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From the Rectory

  November 2017  

There’s something amazingly appropriate about the way November is the season for remembrance. The weather is getting colder, most of the leaves have fallen – and there’s a sombre quality about the days, as the hours of daylight diminish.

Long before the Christian era, the peoples of northern Europe believed that, as the winter nights grew longer and darkness prevailed, evil spirits became stronger. In the Celtic countries, especially Scotland and Ireland, 31st October was celebrated as ‘Samhain’ (‘summer’s end’) – a day midway between the autumn equinox and winter solstice.

Sacrifices were offered in thanksgiving for the harvest, and bonfires were lit (a custom that survived into the 20th century). The ancient Celts also saw Samhain as a time for communion with the spirits of the departed, as the veil between the worlds of the living and the dead was said to be at its thinnest at this time. The dead were invited to return to feast with  their loved ones, and food was put out for them.

It’s against this background that the Church has for over a thousand years kept All Saints’ Day (sometimes called ‘All Hallows’ Day’, from ‘to hallow’ meaning ‘to make holy’) on 1st November – as a celebration of those whose lives have expressed their faith in particularly attractive ways.

 It meant that the Church was able to harness and counteract the pagan Samhain customs of the previous day of ‘All Hallows’ Eve’ – or ‘Hallowe’en’ for short.

2nd November has long been kept as All Souls’ Day, when the lives of departed family and friends were celebrated. As with Samhain, food was often put on family graves – especially cakes. Over the years, the custom changed, and people would go ‘a-souling’ – visiting the larger houses in the area, and asking for ‘soul cakes’.

5th November is when the discovery of the Gunpowder Plot is marked (and is also an opportunity for unhealthy anti-Catholic feelings to be expressed – with the burning of ‘guys’ itself being a bizarre celebration of the horrendous torture and slow death to which the conspirators were condemned).

And then comes Remembrance Day on 11th November – with the custom being to transfer it to the nearest Sunday. This, for most people, is what the season of remembrance is really all about. And although none of the combatants of the 1914-18 are still alive (as is barely anyone with any memory at all of those years), the occasion is marked in as solemn a way as it ever has been.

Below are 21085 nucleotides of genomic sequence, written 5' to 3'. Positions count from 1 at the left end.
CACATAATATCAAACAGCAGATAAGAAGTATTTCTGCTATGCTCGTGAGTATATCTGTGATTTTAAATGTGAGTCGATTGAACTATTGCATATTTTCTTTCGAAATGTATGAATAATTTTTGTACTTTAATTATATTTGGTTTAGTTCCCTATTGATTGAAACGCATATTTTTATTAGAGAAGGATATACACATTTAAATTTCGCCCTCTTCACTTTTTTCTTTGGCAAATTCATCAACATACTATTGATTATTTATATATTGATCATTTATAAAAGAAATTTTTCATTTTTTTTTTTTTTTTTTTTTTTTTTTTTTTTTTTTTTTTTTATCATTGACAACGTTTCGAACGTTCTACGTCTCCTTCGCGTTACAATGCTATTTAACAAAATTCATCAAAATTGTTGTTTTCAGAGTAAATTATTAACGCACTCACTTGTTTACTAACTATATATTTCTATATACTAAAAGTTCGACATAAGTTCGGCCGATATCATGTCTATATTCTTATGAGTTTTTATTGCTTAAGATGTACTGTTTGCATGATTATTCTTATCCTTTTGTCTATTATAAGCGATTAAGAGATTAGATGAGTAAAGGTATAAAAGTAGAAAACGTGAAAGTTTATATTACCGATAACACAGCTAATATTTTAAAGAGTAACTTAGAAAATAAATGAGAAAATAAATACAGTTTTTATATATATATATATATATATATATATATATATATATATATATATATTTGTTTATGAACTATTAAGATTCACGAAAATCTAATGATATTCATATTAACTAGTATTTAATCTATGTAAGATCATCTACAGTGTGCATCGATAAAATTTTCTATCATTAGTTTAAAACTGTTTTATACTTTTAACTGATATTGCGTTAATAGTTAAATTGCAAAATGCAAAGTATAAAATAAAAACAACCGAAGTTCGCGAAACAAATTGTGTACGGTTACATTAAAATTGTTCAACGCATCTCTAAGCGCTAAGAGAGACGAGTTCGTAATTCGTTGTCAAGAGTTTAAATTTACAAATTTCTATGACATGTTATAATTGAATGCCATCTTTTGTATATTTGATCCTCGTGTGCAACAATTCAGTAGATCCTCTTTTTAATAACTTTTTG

Partly this is because the dead of all later wars are also included in the remembrance, which is obviously particularly poignant and meaningful for those who lost loved ones between 1939-45. And although there are rapidly diminishing numbers of them, there is no suggestion that it’s time to abandon Remembrance Day.

And that’s because the sheer act of coming together, once a year, to acknowledge the horror and futility of war, is a way for communities to lament the loss of so many young lives, lives that had barely got going.

The sacrifice (a word with all sorts of religious associations) involved was so absolute – that it  should never be made light of, or taken for granted.

All we can do is stand silently alongside one another, at war memorials across the country (and across the world) and listen as the names are read. Long, long lists of those who never came home, young men whose wives and children (and parents and wider families) would never see them again.

It’s such a desperately sad and solemn and serious occasion – but one that’s always in danger of lapsing into jingoism. It’s clearly right to remember those who have fallen in war – and we somehow need to include those on all sides in all conflicts. Bringing about the deliberate death of another human being should never be a cause for celebration.

And the best way of marking Remembrance Day, is to resolve to settle human differences by  non-military means.

As with many of Jesus’s teachings, such an idea appears completely and utterly impractical. But until it becomes at least an aspiration, the same old cycle of slaughter will remain dreadfully legitimised.

 And the lessons of war – just forgotten.

Revd Tony


Any enquiries relating to the Week St. Mary Circle of Parishes should be directed to:
Revd Tony Windross, The Rectory, The Glebe, Week St. Mary, Holsworthy, Devon EX22 6UY
Email: amw@windross.fsnet.co.uk  • Telephone: 01288 341600

For local enquiries relating to Week St. Mary Church matters please contact either of the Churchwardens:  Lesley Booker Tel: 01288 341221  or  Richard Sowerby Tel: 01288 341348

For enquiries relating to Week St. Mary Methodist Church please contact
:
Rev Doreen Sparey-Delacassa • The Manse, Canworthy Water • Telephone: 01566 781854

© All of the content of the Week St. Mary website is the copyright of David Martin & Linda Cobbledick except where stated 2006-2017